Simply Travels | My Travel Blog


Monday, December 28, 2009

Esna Lock | Esna, Egypt Day 2

After our sight seeing for the day, we returned to the cruise ship. The cruise ship was set to sail to Esna that night. And on the day when the cruise ship sails, there is tea served on the top deck. So after we had checked out the small jewelry store in the ship, we went up to the top deck for tea at about 4.30pm.

The deck was not at all crowded - which suited me great. I just abhor crowds! We had the place almost to ourselves. The cruise ship moves along at a steady speed - not too fast though. We busied ourselves taking pictures of the glorious sunset (sunset was at about 5.20pm).

After dinner, I went up deck again to relax. There was soft piped music playing - Celine Dion of all was featured! I would have preferred something local, but ah well. It was still nice to sit by the dimmed lights and enjoy the breeze.

Then out of the dark waters, I heard a voice calling out hello twice, then added "I am here". Initially, I thought it might be someone on a cellphone. But when the voice came again, I got concerned, wondering for a moment, if someone had fallen overboard. That was a scary moment.

I went to check, peering over the rails. But I could see nothing. But as soon as I did that, the voice called out again. As my eyes adjusted to the dark, I realized that there was a man in a small row boat. He was being pulled along from the back of the cruise ship - apparently, he had attached his small boat to the cruise ship with a rope. Instantly, it came to me what this might all be.

Before my trip, I had read that as the cruise ship neared Esna Lock, the nearby villagers would approach the cruise ships in row boats, selling their wares from galabiyas (long dresses) to shawls. But all the accounts I had read about had occured during the day time. And the accounts had not said anything about peddlers attempting to sell things while the cruise ship was moving!

I sent a friend to get a touch light as it was impossible to see the man holding up his wares. But even with the torch light, it was impossible to see anything. We shouted and gestured for the man to move to the side of the boat.

He did this, and suddenly many other small boats appeared and latched themselves to the cruise ship. Meanwhile, all the ruckus brought the guests up the deck. As I am a true shopaholic, I got very excited - asking to see what they had.

I dealt with the first man we had encountered. How it worked was this - he asked if we were interested in galabiyas. I said yes. Then he asked for color. I said blue. Then he places a glalabiya into a plastic bag, and throws it up to the top deck. Mind you, the cruise ship is about 4 stories high! That was some aim. As soon as we got the bag, we checked it. This process happened many times as we selected our galabiyas - I wanted a smaller size (size three was the smallest, but still a bit big for me), another friend wanted a black large sized galabiya. It was so much fun.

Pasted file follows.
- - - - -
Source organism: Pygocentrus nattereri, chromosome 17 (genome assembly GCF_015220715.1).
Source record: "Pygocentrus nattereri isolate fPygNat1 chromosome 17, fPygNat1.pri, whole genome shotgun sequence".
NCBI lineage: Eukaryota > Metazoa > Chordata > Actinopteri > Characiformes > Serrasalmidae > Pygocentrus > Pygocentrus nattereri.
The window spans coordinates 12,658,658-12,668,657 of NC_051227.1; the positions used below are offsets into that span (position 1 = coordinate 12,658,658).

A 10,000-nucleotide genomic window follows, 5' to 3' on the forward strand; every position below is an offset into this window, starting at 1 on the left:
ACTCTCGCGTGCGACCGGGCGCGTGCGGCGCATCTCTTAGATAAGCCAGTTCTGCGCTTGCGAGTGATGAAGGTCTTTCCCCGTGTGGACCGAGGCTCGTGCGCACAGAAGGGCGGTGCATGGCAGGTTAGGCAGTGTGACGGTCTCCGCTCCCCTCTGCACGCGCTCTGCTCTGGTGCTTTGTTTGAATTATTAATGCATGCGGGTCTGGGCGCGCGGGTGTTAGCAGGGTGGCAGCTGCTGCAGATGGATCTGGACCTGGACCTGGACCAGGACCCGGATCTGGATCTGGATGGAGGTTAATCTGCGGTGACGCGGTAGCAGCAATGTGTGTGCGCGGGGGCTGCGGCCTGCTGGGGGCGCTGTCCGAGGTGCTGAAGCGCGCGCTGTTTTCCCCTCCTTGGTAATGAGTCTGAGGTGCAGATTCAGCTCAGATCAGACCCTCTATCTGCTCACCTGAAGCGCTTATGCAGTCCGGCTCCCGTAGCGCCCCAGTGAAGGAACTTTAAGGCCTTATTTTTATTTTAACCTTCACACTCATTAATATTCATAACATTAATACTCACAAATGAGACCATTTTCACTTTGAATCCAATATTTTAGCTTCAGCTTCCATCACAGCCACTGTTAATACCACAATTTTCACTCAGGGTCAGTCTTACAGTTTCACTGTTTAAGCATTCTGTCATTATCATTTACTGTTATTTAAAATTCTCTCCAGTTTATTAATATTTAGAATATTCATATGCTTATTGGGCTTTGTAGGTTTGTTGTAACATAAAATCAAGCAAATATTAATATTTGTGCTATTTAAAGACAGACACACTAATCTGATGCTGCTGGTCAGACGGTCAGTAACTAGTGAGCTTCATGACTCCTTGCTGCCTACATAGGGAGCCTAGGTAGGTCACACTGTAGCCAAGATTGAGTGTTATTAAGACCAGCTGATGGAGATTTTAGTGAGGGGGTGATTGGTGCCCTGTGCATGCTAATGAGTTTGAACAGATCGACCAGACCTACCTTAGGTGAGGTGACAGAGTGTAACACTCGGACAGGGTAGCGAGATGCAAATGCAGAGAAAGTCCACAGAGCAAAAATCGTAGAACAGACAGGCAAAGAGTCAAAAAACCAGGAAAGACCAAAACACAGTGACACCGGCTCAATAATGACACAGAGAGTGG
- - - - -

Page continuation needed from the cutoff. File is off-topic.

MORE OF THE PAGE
After we had selected our galabiyas, then the bargaining occurred. The sellers could speak English, so that it easier. We bargained down our galabiyas to 55 Egyptian Pounds a piece. The main reason why I stopped bargaining was because we were fast approaching the Esna Lock, and I could see the cruise ship approaching the dock area. The row boats were being squeezed between the ship and the banks of the dock. I was so afraid that they would be crushed. So I insisted we stop bargaining and just give them the money....

After we settled on the price, we placed the money into a plastic bag with an item we did not want. Then our Egyptian tour guide, who had somehow appeared while we were busy bargaining, helped us to throw the bag back to the seller.

Some Kids in Our Group Holding Up Our Purchases

What an exciting event. That could never happen elsewhere, I think!

As we neared the Esna Lock, we all proceeded to the front of the boat to watch the process. We were very lucky that the Esna Lock was not closed for maintenance - usually between the 1st and 15th of December, the Lock would be closed, and those on the Nile cruises would have to take a bus from Luxor to Esna instead of cruising down the Nile. Thankfully we passed through!

The lock is a device for raising and lowering boats between stretches of water of different levels on river and canal waterways. The distinguishing feature of a lock is a fixed chamber whose water level can be varied.

Esna Lock - December 9, 2009.

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